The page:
Numerical data can be treated in a ranking procedure as an alternative to obtaining regression lines. I described the method in Chapter 11. Each set of data is arranged in order and given rank numbers of 1 upward. The method is rapid compared with treating the numerical data as we did in the example of linear regression, but the main advantage arises when the data contains extreme values, usually a result of the data not being normally distributed. Samples of salaries, for example, generally contain some very high values that will influence greatly a numerical correlation based on fitting a straight line. When the data are ranked in order of size, there are no extreme values. Note, however, that ranking tests are *non-parametric*: they do not assume any particular distribution of the data and are not as powerful as parametric tests. Also, although the ranking provides a measure of the extent of correlation, it does not give information regarding the way the two variables are related, other than showing whether the correlation is positive or negative.

Nonlinear Relationships

When the data are plotted, there may be evidence of a curved rather than a linear relationship. One way of dealing with the situation is to transform the data in order to achieve linearity. The following values show the growth in population of a town over a number of years:

The graph, shown in Figure 14-6(a), is curved and the ever-steepening shape as time increases suggests that taking the square root of each value of population would produce a straighter line.

Figure 14-6(b) shows the re-plotted data and it can be seen that the graph is approximately linear. Examination of significant correlation could be carried out as in the previous section.

**Figure 14-6.** Graphs of the population growth of a town showing (a) the raw data and (b) the data transformed by plotting the square root of the population

Data can be transformed by applying any mathematical procedure. Commonly used transformations employ squaring, square rooting, cubing, cube rooting, taking the logarithm of one of the variables, and taking the logarithm of both variables.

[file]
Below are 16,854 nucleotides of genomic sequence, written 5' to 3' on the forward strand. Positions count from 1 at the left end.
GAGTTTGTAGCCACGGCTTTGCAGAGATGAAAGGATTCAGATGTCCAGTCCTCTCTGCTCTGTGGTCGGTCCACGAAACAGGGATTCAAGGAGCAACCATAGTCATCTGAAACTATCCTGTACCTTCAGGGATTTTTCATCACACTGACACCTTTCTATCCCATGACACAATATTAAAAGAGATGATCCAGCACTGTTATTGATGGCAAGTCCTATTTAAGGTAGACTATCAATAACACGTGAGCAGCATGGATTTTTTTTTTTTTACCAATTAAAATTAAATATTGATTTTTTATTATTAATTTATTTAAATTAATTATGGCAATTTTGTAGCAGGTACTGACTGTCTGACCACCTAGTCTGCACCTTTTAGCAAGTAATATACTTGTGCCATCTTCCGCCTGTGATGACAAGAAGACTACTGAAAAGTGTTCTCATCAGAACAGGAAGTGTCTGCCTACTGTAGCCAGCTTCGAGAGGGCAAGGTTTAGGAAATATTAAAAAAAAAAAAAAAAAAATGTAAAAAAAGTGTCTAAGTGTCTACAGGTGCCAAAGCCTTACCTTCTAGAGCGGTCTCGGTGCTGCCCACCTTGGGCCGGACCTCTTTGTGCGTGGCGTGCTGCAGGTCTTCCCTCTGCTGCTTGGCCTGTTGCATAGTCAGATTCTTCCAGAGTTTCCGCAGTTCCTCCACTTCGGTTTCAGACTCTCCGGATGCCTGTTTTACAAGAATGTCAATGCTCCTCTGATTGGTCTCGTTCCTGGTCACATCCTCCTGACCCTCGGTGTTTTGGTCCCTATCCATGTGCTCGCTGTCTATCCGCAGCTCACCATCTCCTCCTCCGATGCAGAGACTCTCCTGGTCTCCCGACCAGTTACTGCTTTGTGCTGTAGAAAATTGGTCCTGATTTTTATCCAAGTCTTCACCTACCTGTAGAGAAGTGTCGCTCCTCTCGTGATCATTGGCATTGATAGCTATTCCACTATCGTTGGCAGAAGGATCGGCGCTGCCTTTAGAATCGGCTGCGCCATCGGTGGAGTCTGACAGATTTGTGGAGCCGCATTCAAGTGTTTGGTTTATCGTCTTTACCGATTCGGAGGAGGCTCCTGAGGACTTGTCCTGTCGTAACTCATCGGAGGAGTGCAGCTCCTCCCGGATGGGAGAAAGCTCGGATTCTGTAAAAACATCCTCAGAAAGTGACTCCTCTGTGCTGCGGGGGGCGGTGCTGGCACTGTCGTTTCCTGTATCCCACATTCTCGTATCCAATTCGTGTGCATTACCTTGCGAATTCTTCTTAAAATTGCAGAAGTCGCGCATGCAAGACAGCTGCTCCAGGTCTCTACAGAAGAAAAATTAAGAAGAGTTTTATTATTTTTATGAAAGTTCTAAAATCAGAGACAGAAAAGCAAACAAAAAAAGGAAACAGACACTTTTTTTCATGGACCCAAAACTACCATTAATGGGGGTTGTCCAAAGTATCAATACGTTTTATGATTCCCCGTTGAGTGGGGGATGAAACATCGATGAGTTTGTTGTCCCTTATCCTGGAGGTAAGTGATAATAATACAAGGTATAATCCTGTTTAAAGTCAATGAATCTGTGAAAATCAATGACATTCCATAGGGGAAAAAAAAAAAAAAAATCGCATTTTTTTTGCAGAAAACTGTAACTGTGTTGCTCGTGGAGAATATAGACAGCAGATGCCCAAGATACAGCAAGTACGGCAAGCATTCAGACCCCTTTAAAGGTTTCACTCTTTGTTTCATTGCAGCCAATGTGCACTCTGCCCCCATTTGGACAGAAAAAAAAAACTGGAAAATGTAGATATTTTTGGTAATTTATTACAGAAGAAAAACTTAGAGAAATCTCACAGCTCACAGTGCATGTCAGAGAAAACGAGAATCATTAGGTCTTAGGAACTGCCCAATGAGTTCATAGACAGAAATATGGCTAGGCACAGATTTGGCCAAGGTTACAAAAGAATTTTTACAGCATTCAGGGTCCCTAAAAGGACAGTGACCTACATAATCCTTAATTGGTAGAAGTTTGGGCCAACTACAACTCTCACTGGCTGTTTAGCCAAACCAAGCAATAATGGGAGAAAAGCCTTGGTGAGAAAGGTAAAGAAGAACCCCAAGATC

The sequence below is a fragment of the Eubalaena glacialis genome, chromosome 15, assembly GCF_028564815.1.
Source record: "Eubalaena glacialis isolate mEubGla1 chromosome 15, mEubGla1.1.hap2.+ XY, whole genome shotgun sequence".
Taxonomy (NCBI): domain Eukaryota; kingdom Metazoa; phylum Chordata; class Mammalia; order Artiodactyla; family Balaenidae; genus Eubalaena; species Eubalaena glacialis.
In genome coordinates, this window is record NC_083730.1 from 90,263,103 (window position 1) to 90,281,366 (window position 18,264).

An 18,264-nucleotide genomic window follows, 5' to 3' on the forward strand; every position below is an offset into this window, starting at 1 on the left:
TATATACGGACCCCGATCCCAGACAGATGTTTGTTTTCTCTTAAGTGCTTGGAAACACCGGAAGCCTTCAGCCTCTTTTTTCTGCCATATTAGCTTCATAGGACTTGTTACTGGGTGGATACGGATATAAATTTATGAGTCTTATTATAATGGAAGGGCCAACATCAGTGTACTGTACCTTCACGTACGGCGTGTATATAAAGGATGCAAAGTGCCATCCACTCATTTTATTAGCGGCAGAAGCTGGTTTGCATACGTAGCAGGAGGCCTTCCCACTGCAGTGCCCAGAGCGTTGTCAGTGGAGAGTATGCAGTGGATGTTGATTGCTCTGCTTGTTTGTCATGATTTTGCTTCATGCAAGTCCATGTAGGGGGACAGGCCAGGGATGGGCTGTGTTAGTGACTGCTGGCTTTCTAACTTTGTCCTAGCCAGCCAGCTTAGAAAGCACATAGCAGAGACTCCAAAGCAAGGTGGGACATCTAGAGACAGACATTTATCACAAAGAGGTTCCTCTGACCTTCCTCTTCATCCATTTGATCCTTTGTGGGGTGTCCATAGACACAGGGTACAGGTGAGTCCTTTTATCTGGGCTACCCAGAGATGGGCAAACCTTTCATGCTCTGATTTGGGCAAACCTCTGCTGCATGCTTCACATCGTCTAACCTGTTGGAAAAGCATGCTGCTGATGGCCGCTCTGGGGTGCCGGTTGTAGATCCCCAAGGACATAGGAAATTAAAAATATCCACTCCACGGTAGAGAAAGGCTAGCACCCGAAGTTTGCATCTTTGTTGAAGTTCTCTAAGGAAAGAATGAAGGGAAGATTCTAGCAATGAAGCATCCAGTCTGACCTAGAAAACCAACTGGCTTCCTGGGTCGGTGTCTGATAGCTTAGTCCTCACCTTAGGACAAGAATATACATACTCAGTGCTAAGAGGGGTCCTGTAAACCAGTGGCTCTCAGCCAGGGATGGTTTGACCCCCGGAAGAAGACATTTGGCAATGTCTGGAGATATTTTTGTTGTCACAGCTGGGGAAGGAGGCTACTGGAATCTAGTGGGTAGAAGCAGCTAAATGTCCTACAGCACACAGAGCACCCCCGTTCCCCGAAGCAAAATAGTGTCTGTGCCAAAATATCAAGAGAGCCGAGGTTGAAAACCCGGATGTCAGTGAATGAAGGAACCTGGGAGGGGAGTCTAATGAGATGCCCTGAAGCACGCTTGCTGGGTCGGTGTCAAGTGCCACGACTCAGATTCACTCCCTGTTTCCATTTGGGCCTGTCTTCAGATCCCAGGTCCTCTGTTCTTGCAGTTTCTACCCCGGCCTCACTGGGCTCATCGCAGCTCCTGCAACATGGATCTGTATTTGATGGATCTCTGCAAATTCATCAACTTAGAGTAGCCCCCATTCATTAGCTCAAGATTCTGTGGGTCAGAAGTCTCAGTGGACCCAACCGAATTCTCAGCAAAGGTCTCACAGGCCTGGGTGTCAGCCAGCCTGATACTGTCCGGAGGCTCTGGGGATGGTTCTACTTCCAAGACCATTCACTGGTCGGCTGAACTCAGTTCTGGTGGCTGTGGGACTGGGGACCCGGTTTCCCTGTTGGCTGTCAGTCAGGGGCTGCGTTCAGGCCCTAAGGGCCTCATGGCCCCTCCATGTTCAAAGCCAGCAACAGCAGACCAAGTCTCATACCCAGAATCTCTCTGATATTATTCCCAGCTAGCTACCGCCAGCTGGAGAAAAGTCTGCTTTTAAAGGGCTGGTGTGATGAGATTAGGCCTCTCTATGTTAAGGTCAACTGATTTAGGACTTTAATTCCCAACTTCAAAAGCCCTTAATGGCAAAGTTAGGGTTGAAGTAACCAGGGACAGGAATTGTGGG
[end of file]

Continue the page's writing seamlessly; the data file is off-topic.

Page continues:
In scientific work when a law relating the two variables is sought, transformations that are successful can suggest the physical processes underlying the law. To illustrate this, we can consider a well-known law relating the distance, R, of a planet from the Sun and the time, T, it takes to go once round the Sun. If we plot the two variables as shown in Figure 14-7(a), we get a curve. If we transform the variables by plotting the cube root of T against the square root of R, we get a straight line passing through the origin, Figure 14-7(b). (This is equivalent to showing that T^{2} is proportional to R^{3}, which is the way the law is usually expressed. However, a plot of T^{2} against R^{3} has to be unacceptably large to accommodate the very wide range of the data.) We can then apply linear regression to locate the best line and use it to predict the path of any new minor planet that might be discovered. In reality, of course, the law relating T and R is well known (though not quite as simple as suggested here, because the orbits are elliptical and not perfectly circular) and the features of the orbit of any planet can be accurately calculated.

**Figure 14-7.** Graphs of a planet’s length of year in relation to its distance from the Sun, showing (a) the raw data and (b) the transformed data